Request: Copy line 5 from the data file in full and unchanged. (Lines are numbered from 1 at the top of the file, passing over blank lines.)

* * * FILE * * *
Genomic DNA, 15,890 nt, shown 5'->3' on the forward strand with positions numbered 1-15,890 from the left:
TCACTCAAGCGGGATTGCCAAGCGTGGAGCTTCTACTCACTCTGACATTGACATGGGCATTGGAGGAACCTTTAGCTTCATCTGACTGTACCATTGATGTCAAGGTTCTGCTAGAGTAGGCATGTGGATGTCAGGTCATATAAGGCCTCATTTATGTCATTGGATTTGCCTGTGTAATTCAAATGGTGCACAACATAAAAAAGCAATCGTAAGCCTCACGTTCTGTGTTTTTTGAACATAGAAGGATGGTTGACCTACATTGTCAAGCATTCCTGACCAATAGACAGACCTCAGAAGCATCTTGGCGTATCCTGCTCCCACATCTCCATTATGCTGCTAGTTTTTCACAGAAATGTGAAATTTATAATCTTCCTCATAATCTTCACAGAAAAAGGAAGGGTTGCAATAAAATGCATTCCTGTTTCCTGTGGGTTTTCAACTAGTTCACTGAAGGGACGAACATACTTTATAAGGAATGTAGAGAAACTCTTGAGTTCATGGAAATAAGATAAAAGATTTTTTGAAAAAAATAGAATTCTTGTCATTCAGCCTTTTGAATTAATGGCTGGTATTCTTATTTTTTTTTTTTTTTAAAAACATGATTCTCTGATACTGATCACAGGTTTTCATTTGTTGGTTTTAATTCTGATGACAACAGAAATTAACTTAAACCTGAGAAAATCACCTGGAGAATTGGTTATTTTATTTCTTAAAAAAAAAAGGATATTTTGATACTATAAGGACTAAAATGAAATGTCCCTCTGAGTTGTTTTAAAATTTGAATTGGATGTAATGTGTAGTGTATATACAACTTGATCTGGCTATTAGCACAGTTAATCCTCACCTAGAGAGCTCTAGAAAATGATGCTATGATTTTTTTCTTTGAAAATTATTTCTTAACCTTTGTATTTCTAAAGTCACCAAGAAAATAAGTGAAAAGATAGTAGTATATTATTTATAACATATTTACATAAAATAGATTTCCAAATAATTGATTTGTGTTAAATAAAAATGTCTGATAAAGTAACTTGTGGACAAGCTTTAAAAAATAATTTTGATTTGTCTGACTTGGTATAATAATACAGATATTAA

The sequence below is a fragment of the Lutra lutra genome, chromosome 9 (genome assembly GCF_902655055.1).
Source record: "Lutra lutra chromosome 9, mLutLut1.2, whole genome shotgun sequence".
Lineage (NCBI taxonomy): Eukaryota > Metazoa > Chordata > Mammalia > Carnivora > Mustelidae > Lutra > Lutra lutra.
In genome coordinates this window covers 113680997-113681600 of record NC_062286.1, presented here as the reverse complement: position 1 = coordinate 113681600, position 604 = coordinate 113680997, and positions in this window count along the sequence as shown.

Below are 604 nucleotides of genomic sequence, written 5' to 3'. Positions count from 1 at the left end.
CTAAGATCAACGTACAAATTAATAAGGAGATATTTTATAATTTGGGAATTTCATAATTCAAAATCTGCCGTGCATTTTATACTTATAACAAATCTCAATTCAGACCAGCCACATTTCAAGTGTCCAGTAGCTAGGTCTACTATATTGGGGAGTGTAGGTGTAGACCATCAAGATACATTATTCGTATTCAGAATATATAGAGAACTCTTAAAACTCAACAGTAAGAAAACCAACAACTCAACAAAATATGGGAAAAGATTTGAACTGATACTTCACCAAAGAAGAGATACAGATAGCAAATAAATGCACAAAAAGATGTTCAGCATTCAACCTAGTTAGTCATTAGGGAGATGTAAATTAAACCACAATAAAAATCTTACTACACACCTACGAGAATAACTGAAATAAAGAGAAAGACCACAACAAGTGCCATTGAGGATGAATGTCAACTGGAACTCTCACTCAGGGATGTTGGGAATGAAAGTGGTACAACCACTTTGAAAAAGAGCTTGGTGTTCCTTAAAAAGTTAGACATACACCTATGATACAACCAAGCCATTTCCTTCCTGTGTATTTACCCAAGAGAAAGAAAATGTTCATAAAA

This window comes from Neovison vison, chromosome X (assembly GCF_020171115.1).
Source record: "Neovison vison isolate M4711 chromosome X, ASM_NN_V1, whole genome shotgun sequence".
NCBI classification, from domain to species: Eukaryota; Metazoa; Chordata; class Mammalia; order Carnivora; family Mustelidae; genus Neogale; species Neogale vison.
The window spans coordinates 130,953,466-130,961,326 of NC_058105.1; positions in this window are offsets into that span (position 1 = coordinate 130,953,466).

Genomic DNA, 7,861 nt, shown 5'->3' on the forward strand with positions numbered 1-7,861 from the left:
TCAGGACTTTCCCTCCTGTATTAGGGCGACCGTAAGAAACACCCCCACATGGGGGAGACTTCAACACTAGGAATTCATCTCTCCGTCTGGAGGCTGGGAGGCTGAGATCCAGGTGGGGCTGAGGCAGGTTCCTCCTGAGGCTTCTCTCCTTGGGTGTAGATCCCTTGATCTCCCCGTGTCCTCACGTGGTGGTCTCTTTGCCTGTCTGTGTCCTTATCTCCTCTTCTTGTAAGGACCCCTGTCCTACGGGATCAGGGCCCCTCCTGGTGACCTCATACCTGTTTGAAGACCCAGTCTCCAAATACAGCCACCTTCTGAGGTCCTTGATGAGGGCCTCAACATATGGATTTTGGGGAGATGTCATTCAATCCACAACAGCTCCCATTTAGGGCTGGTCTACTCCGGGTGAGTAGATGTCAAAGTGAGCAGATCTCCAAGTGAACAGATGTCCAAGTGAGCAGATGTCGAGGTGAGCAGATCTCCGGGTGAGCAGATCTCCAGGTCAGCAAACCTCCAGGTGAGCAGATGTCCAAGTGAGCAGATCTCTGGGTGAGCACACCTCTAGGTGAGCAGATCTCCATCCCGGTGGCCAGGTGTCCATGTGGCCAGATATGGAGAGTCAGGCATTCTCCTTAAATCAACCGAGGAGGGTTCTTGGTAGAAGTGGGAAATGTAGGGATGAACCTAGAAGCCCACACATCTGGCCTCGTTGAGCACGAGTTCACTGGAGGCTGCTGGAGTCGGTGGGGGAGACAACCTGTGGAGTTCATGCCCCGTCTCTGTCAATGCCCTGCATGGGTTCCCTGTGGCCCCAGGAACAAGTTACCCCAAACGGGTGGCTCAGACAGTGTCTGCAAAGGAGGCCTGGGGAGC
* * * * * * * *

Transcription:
Lineage (NCBI taxonomy): Eukaryota > Metazoa > Chordata > Mammalia > Carnivora > Mustelidae > Lutra > Lutra lutra.